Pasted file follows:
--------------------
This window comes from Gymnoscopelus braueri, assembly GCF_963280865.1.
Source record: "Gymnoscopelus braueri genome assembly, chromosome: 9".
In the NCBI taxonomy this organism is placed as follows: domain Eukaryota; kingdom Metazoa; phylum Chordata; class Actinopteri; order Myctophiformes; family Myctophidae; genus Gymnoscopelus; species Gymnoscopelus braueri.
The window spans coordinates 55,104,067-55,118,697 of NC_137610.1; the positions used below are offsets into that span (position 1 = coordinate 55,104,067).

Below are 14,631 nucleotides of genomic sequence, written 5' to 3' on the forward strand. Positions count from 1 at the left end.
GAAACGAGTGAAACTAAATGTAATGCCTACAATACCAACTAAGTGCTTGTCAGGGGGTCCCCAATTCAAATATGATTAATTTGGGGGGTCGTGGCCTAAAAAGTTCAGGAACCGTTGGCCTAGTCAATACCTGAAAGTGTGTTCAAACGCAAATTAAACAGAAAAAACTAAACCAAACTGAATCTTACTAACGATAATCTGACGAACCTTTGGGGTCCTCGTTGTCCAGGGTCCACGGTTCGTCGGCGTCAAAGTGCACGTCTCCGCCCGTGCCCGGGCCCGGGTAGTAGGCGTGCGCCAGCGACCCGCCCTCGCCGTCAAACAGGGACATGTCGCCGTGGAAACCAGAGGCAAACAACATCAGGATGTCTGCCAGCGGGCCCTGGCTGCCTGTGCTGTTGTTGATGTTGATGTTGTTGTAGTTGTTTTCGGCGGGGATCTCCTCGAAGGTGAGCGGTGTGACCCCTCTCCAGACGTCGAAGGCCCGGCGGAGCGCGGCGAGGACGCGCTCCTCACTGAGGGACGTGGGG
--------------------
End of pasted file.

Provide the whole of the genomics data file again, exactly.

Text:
This window comes from Gymnoscopelus braueri, assembly GCF_963280865.1.
Source record: "Gymnoscopelus braueri genome assembly, chromosome: 9".
In the NCBI taxonomy this organism is placed as follows: domain Eukaryota; kingdom Metazoa; phylum Chordata; class Actinopteri; order Myctophiformes; family Myctophidae; genus Gymnoscopelus; species Gymnoscopelus braueri.
The window spans coordinates 55,104,067-55,118,697 of NC_137610.1; the positions used below are offsets into that span (position 1 = coordinate 55,104,067).

Below are 14,631 nucleotides of genomic sequence, written 5' to 3' on the forward strand. Positions count from 1 at the left end.
GAAACGAGTGAAACTAAATGTAATGCCTACAATACCAACTAAGTGCTTGTCAGGGGGTCCCCAATTCAAATATGATTAATTTGGGGGGTCGTGGCCTAAAAAGTTCAGGAACCGTTGGCCTAGTCAATACCTGAAAGTGTGTTCAAACGCAAATTAAACAGAAAAAACTAAACCAAACTGAATCTTACTAACGATAATCTGACGAACCTTTGGGGTCCTCGTTGTCCAGGGTCCACGGTTCGTCGGCGTCAAAGTGCACGTCTCCGCCCGTGCCCGGGCCCGGGTAGTAGGCGTGCGCCAGCGACCCGCCCTCGCCGTCAAACAGGGACATGTCGCCGTGGAAACCAGAGGCAAACAACATCAGGATGTCTGCCAGCGGGCCCTGGCTGCCTGTGCTGTTGTTGATGTTGATGTTGTTGTAGTTGTTTTCGGCGGGGATCTCCTCGAAGGTGAGCGGTGTGACCCCTCTCCAGACGTCGAAGGCCCGGCGGAGCGCGGCGAGGACGCGCTCCTCACTGAGGGACGTGGGG